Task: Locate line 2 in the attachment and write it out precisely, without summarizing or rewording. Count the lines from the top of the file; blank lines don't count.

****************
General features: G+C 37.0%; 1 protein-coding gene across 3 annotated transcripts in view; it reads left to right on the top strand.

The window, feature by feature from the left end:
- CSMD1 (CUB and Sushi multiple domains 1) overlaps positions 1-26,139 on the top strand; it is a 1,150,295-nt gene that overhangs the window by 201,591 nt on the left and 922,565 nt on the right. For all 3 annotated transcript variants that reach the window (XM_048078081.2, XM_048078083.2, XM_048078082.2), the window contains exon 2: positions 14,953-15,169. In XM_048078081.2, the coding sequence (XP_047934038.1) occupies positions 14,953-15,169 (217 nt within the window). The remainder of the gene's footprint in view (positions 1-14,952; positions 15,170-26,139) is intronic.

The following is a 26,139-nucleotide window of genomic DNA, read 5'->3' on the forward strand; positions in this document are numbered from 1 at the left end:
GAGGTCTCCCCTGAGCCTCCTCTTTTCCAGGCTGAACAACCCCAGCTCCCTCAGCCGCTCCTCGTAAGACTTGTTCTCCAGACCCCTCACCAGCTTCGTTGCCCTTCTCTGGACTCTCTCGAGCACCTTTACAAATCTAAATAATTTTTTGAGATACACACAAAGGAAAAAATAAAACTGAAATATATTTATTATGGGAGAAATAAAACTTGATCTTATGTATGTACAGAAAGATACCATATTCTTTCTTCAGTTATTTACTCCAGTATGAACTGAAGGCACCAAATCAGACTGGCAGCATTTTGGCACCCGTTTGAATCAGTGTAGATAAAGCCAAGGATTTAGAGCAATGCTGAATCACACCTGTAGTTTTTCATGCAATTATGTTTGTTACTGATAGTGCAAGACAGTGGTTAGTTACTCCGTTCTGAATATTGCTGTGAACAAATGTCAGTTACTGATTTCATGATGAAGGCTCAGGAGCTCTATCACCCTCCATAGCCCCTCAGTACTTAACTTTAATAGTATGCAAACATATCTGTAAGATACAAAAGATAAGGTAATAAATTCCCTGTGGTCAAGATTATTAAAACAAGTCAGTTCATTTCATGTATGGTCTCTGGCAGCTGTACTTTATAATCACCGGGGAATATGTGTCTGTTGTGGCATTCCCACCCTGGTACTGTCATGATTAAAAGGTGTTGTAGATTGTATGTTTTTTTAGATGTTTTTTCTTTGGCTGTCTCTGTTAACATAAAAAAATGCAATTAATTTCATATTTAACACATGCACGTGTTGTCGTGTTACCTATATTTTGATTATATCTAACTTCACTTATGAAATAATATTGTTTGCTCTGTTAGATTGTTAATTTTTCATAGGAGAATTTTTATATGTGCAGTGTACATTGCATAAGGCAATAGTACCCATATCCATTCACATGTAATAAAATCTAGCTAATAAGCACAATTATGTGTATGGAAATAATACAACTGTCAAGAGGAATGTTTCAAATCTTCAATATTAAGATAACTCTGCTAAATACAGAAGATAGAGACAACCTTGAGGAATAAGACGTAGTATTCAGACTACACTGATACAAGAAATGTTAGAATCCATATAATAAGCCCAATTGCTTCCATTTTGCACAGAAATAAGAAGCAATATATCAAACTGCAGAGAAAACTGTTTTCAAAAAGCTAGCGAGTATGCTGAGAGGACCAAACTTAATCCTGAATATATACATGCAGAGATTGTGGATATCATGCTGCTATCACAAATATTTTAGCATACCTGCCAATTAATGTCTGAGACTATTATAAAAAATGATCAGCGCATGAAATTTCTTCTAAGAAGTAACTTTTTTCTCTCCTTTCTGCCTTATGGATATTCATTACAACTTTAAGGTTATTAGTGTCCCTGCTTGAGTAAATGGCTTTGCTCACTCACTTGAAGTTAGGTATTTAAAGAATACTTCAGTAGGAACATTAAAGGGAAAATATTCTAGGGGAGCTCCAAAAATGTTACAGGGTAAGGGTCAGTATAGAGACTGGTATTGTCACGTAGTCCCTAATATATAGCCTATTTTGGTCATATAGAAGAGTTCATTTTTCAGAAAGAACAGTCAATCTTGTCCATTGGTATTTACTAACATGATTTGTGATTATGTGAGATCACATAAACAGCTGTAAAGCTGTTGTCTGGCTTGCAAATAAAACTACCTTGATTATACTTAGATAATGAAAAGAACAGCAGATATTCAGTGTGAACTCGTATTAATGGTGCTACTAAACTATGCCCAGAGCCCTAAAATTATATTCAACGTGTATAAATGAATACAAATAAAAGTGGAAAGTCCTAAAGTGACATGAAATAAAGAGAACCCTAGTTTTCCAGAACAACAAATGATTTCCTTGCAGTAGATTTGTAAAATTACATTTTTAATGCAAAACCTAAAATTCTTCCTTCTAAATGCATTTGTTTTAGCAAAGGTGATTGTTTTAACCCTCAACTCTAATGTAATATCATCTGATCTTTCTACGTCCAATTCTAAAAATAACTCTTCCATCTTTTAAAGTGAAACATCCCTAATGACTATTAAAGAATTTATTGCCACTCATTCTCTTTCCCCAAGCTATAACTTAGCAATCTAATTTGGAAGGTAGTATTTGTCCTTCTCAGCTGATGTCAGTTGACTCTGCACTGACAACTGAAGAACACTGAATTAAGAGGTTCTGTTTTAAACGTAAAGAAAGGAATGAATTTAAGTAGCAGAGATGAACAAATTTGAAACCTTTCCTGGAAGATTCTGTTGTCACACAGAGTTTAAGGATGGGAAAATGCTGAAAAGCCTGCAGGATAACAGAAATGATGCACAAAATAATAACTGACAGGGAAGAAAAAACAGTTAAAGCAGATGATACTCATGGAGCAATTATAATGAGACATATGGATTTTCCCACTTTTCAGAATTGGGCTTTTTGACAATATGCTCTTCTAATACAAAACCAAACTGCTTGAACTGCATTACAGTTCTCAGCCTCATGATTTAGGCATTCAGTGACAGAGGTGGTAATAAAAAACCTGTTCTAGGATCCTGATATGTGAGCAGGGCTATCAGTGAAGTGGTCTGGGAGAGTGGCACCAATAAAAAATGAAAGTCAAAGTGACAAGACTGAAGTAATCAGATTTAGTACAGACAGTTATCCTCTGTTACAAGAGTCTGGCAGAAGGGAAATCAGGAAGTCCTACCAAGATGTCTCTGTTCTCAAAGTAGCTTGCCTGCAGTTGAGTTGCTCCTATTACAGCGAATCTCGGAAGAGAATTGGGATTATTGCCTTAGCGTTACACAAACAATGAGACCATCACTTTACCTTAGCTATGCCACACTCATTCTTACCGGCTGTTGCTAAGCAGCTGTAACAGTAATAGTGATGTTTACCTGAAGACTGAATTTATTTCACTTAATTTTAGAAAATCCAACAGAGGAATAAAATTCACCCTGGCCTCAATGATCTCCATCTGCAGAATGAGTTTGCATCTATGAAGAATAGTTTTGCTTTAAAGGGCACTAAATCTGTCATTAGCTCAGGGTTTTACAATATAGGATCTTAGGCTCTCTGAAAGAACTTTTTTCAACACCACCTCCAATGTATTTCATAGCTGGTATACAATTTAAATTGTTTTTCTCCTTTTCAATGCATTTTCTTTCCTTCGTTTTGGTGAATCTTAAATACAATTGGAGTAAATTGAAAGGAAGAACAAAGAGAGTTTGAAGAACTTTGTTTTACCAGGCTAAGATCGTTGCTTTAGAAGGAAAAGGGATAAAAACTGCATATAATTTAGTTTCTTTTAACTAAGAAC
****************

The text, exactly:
The window, feature by feature from the left end: